Mothers who are anxious about their kids sleeping routines might actually be causing their children's poor sleeping habits, a new study claims.
Researchers at Pennsylvania State University found that mums who are depressed might cause sleep problems in their babies - and not that the babies lack of sleep causes the mother's depression.
The study revealed that a mum's anxiety and worry could lead them to disturb their babies by picking them up and feeding them while they are sleeping, or taking them into bed for a cuddle because they wanted the emotional comfort, rather than the baby needing it.
The study's lead author Douglas Teti said the research gave 'insights about maternal depression's effects on night-time parenting, and how such parenting affects infant sleep.' He said that mothers with higher levels of depression and concern about their children's sleep had children whose sleep was more disrupted.
The research team looked at 45 mums and their babies over a week. The infants were aged from between one month to two years. They discovered that those mums with more symptoms of depression were more likely to pick up their babies when they were sleeping, or disrupt them in other ways.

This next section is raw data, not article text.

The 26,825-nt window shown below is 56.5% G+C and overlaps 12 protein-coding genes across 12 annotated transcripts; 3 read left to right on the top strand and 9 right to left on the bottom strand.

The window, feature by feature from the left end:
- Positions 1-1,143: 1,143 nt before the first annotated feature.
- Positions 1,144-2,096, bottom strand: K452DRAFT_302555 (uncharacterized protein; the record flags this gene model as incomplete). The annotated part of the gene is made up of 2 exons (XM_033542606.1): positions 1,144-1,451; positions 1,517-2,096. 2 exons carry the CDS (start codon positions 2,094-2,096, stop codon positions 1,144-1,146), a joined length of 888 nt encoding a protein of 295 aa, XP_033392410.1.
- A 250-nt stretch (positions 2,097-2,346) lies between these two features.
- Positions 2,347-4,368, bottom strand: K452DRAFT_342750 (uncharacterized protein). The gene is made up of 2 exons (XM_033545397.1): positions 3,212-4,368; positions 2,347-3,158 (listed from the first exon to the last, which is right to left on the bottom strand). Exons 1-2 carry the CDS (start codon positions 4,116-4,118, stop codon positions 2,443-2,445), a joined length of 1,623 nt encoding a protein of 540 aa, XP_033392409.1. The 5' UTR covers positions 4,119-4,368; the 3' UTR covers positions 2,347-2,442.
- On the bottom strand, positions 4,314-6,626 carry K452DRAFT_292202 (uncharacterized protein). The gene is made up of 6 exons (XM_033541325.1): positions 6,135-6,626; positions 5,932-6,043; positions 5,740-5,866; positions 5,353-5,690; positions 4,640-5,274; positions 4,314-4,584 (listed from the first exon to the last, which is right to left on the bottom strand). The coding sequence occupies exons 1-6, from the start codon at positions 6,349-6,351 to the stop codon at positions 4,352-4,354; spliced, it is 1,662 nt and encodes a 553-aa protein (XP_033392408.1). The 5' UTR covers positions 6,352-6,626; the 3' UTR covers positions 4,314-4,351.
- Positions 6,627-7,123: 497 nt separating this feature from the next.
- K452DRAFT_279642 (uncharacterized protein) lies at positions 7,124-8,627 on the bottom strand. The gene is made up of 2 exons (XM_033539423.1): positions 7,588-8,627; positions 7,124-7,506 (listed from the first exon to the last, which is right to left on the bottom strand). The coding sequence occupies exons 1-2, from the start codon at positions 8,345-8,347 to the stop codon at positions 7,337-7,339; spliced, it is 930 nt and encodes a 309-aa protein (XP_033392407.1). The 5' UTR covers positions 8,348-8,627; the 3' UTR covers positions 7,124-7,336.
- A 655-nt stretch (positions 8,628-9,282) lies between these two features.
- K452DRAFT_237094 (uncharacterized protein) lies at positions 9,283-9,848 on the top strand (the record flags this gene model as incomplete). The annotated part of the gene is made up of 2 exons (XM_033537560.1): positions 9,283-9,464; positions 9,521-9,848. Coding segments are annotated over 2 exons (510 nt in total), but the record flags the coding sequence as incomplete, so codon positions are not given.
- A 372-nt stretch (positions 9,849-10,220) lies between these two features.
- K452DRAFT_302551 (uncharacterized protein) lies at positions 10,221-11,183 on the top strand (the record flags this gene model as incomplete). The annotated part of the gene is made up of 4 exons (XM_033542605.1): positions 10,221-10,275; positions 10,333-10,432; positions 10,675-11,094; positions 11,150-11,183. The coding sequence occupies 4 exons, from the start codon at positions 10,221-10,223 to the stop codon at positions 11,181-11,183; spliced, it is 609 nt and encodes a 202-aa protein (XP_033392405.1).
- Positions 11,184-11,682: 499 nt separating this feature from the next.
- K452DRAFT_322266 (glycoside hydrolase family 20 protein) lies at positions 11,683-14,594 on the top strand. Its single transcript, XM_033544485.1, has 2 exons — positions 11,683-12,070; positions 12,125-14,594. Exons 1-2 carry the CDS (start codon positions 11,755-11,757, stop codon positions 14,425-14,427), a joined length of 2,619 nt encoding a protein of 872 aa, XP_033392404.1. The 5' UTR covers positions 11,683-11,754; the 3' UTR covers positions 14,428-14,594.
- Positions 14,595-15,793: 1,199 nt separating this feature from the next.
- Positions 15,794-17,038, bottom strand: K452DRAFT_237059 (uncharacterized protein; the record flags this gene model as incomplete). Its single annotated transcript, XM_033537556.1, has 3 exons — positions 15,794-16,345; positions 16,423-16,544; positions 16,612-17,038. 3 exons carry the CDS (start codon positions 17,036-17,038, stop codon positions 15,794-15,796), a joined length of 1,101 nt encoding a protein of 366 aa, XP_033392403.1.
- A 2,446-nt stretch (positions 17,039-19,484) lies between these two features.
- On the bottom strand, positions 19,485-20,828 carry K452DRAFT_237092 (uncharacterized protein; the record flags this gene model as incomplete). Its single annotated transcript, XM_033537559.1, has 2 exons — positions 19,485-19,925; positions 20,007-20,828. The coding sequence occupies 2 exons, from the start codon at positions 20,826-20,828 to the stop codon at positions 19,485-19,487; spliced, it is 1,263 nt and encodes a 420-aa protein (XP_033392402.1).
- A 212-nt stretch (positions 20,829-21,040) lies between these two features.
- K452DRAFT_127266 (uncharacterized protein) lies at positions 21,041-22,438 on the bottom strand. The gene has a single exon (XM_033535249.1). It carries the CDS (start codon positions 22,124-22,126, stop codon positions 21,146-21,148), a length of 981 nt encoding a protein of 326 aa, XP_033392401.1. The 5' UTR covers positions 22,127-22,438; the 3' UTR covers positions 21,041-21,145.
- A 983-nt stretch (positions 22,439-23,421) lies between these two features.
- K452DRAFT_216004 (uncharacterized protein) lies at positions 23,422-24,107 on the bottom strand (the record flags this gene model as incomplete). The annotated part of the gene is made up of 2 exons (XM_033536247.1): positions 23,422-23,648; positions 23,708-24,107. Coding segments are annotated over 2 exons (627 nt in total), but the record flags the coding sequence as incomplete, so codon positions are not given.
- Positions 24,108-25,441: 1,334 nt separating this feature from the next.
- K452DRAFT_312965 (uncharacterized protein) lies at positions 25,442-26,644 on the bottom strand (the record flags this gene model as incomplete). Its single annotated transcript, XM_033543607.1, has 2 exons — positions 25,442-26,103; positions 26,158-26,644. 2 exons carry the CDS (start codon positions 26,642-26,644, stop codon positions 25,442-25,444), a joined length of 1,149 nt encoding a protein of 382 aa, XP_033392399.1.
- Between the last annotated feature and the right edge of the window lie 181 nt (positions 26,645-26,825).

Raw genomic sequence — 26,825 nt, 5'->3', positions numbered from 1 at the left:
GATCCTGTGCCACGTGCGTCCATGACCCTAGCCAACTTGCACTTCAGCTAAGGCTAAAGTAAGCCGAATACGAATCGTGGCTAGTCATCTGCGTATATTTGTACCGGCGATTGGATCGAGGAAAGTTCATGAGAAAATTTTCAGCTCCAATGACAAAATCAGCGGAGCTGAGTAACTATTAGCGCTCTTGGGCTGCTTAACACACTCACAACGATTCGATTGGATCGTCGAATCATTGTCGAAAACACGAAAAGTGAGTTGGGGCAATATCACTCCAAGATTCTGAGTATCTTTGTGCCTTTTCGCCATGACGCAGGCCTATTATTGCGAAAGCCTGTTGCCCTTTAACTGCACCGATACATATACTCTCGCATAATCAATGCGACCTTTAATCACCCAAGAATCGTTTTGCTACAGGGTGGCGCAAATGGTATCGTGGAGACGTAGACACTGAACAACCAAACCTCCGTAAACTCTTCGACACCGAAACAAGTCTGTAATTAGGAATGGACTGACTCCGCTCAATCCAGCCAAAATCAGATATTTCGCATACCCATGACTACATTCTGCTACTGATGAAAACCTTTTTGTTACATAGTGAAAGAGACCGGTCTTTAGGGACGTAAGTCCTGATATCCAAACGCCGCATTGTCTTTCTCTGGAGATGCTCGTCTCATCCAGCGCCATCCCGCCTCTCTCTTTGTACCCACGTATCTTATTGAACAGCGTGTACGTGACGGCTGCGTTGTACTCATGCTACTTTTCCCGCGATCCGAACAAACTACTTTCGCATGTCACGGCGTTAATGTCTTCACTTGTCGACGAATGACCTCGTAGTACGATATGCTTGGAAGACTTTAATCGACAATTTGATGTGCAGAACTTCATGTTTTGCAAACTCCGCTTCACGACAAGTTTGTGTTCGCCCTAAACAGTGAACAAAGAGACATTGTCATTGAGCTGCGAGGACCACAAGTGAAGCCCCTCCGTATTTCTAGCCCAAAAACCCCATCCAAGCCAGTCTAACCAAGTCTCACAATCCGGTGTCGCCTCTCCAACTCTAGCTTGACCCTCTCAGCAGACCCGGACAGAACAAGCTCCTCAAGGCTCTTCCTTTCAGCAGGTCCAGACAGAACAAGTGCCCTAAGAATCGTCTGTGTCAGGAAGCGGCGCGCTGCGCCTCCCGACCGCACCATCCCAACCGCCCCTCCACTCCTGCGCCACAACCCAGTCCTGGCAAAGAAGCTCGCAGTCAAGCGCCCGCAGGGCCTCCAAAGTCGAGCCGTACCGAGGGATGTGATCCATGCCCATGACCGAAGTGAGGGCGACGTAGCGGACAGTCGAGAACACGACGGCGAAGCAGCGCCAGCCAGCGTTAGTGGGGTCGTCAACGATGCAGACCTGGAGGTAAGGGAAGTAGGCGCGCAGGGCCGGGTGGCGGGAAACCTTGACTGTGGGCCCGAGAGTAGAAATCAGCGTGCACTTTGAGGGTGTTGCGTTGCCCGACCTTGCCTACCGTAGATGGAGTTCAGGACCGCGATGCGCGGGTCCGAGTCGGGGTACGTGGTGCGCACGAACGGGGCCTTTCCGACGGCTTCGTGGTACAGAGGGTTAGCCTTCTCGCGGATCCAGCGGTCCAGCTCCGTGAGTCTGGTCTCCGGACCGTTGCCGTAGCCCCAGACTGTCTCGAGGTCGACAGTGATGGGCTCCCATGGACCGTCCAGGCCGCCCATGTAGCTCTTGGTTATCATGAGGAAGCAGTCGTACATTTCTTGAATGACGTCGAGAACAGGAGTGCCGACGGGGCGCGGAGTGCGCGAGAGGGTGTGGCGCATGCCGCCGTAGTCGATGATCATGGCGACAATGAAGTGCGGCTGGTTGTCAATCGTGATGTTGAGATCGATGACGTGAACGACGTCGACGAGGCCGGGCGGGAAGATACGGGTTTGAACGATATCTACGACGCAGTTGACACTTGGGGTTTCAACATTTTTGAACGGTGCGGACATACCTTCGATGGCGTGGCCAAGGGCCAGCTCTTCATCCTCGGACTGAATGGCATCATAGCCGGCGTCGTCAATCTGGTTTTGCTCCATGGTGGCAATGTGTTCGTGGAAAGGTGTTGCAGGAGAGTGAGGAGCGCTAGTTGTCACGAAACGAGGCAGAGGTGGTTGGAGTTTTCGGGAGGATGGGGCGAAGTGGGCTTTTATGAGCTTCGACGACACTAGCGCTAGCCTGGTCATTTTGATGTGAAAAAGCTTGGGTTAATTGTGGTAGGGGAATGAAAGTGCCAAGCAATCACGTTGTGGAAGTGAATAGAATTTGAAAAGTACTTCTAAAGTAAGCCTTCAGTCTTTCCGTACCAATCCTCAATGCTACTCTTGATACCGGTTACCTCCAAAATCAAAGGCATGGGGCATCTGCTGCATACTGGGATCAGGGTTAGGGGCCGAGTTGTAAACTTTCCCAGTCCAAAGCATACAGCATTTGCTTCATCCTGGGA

The report suggested that mothers who worried excessively about their babies' well-being at night were quicker to respond to slight sounds the baby made even if the infant was not upset or in need of attention. They also moved the babies into their own beds because they were worried they needed feeding or if they were comfortable.
The authors concluded: "Although most mothers implemented a calming bedtime routine, ignored non-distressed vocalisations, and had children who sleep through the night (aside from expected night feedings for younger infants), mothers reporting more depressive symptoms displayed much more variability in night time interactions with their infants, intervened with their infants when there did not appear to a clear need for intervention (eg, going to the infant when the infant was awake but not distressed, or when the infant was sound asleep), and had difficulty setting limits with their infants during bedtime and at night."
Prof Teti added: "Although we found greater support for mothers' behaviour explaining the relationship between depressive symptoms and infant night wakings, it's likely that both infants and parents influence infant sleep. This helps us better understand what factors influence infants' sleep in homes in which mothers are depressed. Understanding how maternal depression and sleep problems combine to affect children's development is important to developing interventions to help reduce these negative consequences."
What do you think? Does this resonate with you?
Or is this small report - 45 mothers and babies - just another way to heap more worry on already anxious mothers?